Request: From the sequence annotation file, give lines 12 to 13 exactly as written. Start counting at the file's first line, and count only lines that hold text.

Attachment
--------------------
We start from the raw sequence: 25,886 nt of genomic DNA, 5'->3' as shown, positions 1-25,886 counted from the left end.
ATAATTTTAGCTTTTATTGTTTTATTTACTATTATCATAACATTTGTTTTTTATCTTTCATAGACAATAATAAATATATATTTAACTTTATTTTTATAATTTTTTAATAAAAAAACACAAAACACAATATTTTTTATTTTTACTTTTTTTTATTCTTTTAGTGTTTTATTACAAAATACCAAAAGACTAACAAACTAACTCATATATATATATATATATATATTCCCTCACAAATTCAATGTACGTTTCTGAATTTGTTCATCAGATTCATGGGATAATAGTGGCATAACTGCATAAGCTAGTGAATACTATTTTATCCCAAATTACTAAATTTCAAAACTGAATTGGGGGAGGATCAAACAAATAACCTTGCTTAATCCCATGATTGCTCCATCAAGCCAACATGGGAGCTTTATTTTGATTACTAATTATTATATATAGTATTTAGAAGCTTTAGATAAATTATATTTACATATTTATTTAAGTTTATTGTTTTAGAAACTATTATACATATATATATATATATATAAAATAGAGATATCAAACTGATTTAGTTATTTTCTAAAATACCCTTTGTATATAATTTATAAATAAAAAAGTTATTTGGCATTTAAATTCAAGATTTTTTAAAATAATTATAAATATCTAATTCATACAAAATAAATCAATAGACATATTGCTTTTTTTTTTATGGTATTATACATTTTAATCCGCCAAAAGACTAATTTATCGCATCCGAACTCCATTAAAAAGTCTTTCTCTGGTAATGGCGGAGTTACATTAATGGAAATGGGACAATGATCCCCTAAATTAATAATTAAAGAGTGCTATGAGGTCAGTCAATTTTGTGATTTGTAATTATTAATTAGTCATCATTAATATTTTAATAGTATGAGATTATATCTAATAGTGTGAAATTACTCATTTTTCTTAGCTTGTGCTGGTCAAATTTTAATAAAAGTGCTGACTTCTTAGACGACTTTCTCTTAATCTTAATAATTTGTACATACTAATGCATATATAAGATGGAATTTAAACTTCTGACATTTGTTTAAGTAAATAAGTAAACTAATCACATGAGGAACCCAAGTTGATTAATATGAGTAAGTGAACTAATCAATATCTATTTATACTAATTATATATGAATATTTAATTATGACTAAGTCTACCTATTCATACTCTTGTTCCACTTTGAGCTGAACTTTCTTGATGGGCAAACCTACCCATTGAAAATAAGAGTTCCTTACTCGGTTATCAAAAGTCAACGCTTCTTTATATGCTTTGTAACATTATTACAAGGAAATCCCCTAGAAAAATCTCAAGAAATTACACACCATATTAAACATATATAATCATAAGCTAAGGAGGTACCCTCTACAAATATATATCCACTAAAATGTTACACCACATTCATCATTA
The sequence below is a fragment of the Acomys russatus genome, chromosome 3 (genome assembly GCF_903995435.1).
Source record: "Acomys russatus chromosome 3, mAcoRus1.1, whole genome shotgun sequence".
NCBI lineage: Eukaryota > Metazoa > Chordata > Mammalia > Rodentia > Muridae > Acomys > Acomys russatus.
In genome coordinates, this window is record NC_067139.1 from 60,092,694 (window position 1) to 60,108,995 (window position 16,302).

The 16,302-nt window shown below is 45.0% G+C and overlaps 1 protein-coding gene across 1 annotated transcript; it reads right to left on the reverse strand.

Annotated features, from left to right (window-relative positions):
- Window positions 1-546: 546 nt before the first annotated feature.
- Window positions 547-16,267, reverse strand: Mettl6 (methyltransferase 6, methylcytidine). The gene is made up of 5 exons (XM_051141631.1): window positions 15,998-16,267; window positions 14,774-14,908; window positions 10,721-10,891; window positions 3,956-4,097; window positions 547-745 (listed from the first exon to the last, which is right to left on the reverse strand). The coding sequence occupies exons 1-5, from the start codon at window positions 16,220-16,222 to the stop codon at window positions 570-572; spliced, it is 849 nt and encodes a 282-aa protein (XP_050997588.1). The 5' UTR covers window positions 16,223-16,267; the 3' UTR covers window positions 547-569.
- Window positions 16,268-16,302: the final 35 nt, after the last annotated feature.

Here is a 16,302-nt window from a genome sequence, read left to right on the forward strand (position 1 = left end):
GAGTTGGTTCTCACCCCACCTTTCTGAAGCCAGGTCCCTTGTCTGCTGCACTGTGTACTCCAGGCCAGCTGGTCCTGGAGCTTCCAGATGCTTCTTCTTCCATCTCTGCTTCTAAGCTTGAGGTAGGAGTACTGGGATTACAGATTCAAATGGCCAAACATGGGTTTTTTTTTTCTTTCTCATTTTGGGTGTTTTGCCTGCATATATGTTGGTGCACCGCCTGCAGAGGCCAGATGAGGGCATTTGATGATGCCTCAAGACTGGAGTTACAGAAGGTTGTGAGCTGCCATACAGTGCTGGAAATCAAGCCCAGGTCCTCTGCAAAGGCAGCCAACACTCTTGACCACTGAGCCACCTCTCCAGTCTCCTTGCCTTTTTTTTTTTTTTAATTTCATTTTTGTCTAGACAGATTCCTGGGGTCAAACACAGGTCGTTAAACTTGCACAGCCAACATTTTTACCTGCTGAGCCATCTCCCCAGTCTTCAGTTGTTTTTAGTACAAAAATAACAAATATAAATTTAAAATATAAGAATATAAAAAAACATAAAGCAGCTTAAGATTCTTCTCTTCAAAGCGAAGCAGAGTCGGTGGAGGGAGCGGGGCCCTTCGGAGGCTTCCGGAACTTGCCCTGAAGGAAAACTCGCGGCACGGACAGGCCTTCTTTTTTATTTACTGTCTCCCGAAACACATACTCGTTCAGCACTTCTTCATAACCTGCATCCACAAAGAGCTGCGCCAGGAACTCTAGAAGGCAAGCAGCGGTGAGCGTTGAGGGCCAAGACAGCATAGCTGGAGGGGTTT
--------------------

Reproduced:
Here is a 16,302-nt window from a genome sequence, read left to right on the forward strand (position 1 = left end):
GAGTTGGTTCTCACCCCACCTTTCTGAAGCCAGGTCCCTTGTCTGCTGCACTGTGTACTCCAGGCCAGCTGGTCCTGGAGCTTCCAGATGCTTCTTCTTCCATCTCTGCTTCTAAGCTTGAGGTAGGAGTACTGGGATTACAGATTCAAATGGCCAAACATGGGTTTTTTTTTTCTTTCTCATTTTGGGTGTTTTGCCTGCATATATGTTGGTGCACCGCCTGCAGAGGCCAGATGAGGGCATTTGATGATGCCTCAAGACTGGAGTTACAGAAGGTTGTGAGCTGCCATACAGTGCTGGAAATCAAGCCCAGGTCCTCTGCAAAGGCAGCCAACACTCTTGACCACTGAGCCACCTCTCCAGTCTCCTTGCCTTTTTTTTTTTTTTAATTTCATTTTTGTCTAGACAGATTCCTGGGGTCAAACACAGGTCGTTAAACTTGCACAGCCAACATTTTTACCTGCTGAGCCATCTCCCCAGTCTTCAGTTGTTTTTAGTACAAAAATAACAAATATAAATTTAAAATATAAGAATATAAAAAAACATAAAGCAGCTTAAGATTCTTCTCTTCAAAGCGAAGCAGAGTCGGTGGAGGGAGCGGGGCCCTTCGGAGGCTTCCGGAACTTGCCCTGAAGGAAAACTCGCGGCACGGACAGGCCTTCTTTTTTATTTACTGTCTCCCGAAACACATACTCGTTCAGCACTTCTTCATAACCTGCATCCACAAAGAGCTGCGCCAGGAACTCTAGAAGGCAAGCAGCGGTGAGCGTTGAGGGCCAAGACAGCATAGCTGGAGGGGTTT